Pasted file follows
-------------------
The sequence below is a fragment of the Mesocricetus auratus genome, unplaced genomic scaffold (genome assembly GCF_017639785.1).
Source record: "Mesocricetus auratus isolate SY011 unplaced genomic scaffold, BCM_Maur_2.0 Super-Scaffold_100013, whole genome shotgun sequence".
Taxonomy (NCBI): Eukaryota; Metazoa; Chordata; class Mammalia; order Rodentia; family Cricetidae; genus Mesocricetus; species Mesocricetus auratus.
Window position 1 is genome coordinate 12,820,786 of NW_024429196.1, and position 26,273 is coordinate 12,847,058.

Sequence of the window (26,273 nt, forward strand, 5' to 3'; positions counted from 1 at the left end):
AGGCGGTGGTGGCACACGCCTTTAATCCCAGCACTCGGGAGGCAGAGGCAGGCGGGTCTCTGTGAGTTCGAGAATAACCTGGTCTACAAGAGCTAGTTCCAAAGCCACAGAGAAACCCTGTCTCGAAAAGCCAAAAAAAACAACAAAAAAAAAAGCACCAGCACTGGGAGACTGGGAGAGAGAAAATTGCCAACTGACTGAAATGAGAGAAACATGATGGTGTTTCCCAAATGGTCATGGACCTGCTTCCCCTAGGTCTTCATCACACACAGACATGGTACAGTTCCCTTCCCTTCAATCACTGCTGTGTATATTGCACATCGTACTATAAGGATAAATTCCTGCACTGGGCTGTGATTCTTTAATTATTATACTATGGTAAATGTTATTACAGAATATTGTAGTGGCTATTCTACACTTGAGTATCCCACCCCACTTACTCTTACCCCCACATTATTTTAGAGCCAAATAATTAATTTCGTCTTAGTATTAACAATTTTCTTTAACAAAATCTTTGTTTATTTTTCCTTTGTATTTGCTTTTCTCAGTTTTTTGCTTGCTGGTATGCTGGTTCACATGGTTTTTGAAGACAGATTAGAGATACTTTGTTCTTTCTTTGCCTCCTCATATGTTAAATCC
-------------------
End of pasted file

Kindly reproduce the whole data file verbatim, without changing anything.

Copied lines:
The sequence below is a fragment of the Mesocricetus auratus genome, unplaced genomic scaffold (genome assembly GCF_017639785.1).
Source record: "Mesocricetus auratus isolate SY011 unplaced genomic scaffold, BCM_Maur_2.0 Super-Scaffold_100013, whole genome shotgun sequence".
Taxonomy (NCBI): Eukaryota; Metazoa; Chordata; class Mammalia; order Rodentia; family Cricetidae; genus Mesocricetus; species Mesocricetus auratus.
Window position 1 is genome coordinate 12,820,786 of NW_024429196.1, and position 26,273 is coordinate 12,847,058.

Sequence of the window (26,273 nt, forward strand, 5' to 3'; positions counted from 1 at the left end):
AGGCGGTGGTGGCACACGCCTTTAATCCCAGCACTCGGGAGGCAGAGGCAGGCGGGTCTCTGTGAGTTCGAGAATAACCTGGTCTACAAGAGCTAGTTCCAAAGCCACAGAGAAACCCTGTCTCGAAAAGCCAAAAAAAACAACAAAAAAAAAAGCACCAGCACTGGGAGACTGGGAGAGAGAAAATTGCCAACTGACTGAAATGAGAGAAACATGATGGTGTTTCCCAAATGGTCATGGACCTGCTTCCCCTAGGTCTTCATCACACACAGACATGGTACAGTTCCCTTCCCTTCAATCACTGCTGTGTATATTGCACATCGTACTATAAGGATAAATTCCTGCACTGGGCTGTGATTCTTTAATTATTATACTATGGTAAATGTTATTACAGAATATTGTAGTGGCTATTCTACACTTGAGTATCCCACCCCACTTACTCTTACCCCCACATTATTTTAGAGCCAAATAATTAATTTCGTCTTAGTATTAACAATTTTCTTTAACAAAATCTTTGTTTATTTTTCCTTTGTATTTGCTTTTCTCAGTTTTTTGCTTGCTGGTATGCTGGTTCACATGGTTTTTGAAGACAGATTAGAGATACTTTGTTCTTTCTTTGCCTCCTCATATGTTAAATCC